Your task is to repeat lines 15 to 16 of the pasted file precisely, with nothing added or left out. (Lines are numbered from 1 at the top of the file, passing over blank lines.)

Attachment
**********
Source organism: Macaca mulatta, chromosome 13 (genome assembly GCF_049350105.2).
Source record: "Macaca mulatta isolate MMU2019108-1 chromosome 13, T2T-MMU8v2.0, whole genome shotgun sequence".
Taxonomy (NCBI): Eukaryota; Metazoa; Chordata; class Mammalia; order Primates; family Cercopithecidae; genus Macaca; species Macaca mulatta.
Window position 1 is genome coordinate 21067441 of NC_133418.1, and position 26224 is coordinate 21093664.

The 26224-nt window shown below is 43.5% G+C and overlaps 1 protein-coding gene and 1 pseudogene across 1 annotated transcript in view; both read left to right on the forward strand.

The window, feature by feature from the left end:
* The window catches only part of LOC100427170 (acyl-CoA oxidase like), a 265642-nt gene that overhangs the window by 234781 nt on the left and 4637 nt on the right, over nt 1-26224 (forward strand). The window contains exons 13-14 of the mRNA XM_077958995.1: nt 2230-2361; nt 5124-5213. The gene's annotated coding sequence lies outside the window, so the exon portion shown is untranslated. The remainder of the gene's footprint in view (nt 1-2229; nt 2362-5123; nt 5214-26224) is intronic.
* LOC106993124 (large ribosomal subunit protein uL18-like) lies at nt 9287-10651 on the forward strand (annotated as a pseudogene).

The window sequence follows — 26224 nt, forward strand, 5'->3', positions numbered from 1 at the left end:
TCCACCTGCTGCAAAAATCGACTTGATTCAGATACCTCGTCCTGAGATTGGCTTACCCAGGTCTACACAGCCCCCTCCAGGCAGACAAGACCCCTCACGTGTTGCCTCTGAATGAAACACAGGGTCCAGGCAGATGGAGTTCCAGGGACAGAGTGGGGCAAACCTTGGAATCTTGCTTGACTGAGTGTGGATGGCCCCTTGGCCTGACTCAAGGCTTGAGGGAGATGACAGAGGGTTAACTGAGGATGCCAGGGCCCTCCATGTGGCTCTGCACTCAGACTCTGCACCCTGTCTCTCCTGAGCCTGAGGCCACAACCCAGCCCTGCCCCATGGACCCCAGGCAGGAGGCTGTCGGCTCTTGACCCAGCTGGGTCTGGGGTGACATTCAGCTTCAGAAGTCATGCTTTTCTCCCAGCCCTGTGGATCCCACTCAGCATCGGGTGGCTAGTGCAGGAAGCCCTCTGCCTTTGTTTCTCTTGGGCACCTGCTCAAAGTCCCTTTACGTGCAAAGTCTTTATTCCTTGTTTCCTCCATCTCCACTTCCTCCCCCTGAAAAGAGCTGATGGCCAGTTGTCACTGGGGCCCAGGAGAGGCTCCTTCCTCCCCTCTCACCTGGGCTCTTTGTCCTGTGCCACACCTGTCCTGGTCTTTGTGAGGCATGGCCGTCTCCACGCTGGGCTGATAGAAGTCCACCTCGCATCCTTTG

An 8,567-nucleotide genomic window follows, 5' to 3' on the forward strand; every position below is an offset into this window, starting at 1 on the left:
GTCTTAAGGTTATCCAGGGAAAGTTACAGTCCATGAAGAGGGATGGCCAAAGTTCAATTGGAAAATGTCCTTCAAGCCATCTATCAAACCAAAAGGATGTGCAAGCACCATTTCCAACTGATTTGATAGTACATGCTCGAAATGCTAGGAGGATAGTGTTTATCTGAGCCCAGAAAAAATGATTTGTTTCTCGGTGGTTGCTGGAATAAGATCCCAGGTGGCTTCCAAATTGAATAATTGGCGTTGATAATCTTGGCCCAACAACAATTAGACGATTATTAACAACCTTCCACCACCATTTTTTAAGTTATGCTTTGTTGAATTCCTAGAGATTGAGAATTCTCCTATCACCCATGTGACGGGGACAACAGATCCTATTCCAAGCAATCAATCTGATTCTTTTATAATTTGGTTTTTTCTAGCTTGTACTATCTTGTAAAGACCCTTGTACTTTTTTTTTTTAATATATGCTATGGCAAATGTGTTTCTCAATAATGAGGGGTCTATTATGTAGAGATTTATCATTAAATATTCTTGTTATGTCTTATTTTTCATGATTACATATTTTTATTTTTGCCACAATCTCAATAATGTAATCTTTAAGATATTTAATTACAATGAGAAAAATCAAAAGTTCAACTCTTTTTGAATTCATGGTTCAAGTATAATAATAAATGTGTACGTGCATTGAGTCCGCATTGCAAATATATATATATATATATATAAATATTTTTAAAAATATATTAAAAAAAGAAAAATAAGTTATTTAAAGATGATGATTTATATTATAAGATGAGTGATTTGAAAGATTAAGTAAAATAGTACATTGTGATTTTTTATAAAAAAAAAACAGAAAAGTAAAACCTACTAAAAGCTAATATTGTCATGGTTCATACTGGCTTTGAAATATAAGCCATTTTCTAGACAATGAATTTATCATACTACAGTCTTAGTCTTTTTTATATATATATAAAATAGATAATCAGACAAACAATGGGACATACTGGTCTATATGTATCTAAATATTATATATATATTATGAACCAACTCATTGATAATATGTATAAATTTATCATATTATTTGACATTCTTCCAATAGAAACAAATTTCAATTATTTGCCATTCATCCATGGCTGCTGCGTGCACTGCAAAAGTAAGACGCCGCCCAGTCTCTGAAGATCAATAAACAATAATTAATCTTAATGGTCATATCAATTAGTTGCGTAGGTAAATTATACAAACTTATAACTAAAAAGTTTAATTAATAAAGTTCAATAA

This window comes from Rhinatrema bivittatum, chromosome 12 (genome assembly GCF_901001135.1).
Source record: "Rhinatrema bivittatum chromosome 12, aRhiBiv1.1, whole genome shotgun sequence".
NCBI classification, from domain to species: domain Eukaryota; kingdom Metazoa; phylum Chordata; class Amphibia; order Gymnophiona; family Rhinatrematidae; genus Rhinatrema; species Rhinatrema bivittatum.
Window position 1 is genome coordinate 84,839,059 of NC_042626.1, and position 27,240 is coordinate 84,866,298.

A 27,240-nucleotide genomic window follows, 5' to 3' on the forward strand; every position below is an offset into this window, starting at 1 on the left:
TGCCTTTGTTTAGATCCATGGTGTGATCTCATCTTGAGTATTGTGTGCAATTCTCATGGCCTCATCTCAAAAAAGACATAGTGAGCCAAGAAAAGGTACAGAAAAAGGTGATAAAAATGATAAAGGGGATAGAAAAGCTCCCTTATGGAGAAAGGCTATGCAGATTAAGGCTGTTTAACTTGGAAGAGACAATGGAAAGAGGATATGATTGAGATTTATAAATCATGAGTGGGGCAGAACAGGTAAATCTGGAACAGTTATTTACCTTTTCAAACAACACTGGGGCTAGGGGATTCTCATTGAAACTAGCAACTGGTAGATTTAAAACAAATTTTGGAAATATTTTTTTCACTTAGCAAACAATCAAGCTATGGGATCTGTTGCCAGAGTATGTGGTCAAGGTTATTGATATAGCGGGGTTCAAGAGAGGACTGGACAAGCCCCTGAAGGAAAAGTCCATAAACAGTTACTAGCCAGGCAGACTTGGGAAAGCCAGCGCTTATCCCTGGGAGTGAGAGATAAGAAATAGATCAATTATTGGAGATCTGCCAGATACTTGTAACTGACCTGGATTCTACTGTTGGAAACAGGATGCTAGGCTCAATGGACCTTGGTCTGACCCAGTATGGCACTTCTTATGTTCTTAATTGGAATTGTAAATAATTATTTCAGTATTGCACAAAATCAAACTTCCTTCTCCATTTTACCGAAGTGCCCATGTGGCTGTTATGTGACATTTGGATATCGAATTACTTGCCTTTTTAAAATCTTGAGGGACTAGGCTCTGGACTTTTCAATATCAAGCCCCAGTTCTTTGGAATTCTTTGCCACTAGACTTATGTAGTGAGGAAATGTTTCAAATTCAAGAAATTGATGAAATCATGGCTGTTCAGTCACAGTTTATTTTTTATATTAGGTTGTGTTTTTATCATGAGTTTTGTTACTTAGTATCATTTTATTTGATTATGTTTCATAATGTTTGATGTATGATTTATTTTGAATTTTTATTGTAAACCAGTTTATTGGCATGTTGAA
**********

NCBI classification, from domain to species: domain Eukaryota; kingdom Metazoa; phylum Chordata; class Amphibia; order Gymnophiona; family Rhinatrematidae; genus Rhinatrema; species Rhinatrema bivittatum.
Window position 1 is genome coordinate 84,839,059 of NC_042626.1, and position 27,240 is coordinate 84,866,298.